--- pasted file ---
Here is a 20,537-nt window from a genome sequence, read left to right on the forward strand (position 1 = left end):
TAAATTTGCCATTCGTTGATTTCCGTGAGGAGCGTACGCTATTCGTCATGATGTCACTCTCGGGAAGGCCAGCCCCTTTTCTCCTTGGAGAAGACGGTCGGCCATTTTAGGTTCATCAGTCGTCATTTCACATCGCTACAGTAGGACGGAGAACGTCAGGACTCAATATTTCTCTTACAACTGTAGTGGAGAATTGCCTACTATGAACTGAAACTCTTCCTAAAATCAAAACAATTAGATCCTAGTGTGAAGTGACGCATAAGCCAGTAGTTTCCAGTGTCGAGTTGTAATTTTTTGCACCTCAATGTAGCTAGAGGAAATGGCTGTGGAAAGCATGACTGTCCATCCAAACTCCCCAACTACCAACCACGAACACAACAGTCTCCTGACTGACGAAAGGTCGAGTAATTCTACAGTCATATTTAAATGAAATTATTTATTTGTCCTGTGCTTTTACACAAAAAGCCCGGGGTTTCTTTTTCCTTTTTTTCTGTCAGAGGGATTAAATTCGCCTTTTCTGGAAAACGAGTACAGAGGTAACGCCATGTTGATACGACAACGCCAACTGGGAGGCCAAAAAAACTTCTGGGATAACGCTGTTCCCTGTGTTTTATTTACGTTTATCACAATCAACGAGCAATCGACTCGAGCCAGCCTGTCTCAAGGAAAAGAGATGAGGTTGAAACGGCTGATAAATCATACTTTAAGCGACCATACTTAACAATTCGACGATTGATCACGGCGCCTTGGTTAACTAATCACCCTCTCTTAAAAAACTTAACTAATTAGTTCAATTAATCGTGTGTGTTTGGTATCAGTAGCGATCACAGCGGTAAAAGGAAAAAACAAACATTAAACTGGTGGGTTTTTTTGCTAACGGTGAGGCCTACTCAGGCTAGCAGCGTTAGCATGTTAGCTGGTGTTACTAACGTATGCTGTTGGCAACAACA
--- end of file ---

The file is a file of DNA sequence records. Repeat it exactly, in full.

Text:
Here is a 20,537-nt window from a genome sequence, read left to right on the forward strand (position 1 = left end):
TAAATTTGCCATTCGTTGATTTCCGTGAGGAGCGTACGCTATTCGTCATGATGTCACTCTCGGGAAGGCCAGCCCCTTTTCTCCTTGGAGAAGACGGTCGGCCATTTTAGGTTCATCAGTCGTCATTTCACATCGCTACAGTAGGACGGAGAACGTCAGGACTCAATATTTCTCTTACAACTGTAGTGGAGAATTGCCTACTATGAACTGAAACTCTTCCTAAAATCAAAACAATTAGATCCTAGTGTGAAGTGACGCATAAGCCAGTAGTTTCCAGTGTCGAGTTGTAATTTTTTGCACCTCAATGTAGCTAGAGGAAATGGCTGTGGAAAGCATGACTGTCCATCCAAACTCCCCAACTACCAACCACGAACACAACAGTCTCCTGACTGACGAAAGGTCGAGTAATTCTACAGTCATATTTAAATGAAATTATTTATTTGTCCTGTGCTTTTACACAAAAAGCCCGGGGTTTCTTTTTCCTTTTTTTCTGTCAGAGGGATTAAATTCGCCTTTTCTGGAAAACGAGTACAGAGGTAACGCCATGTTGATACGACAACGCCAACTGGGAGGCCAAAAAAACTTCTGGGATAACGCTGTTCCCTGTGTTTTATTTACGTTTATCACAATCAACGAGCAATCGACTCGAGCCAGCCTGTCTCAAGGAAAAGAGATGAGGTTGAAACGGCTGATAAATCATACTTTAAGCGACCATACTTAACAATTCGACGATTGATCACGGCGCCTTGGTTAACTAATCACCCTCTCTTAAAAAACTTAACTAATTAGTTCAATTAATCGTGTGTGTTTGGTATCAGTAGCGATCACAGCGGTAAAAGGAAAAAACAAACATTAAACTGGTGGGTTTTTTTGCTAACGGTGAGGCCTACTCAGGCTAGCAGCGTTAGCATGTTAGCTGGTGTTACTAACGTATGCTGTTGGCAACAACA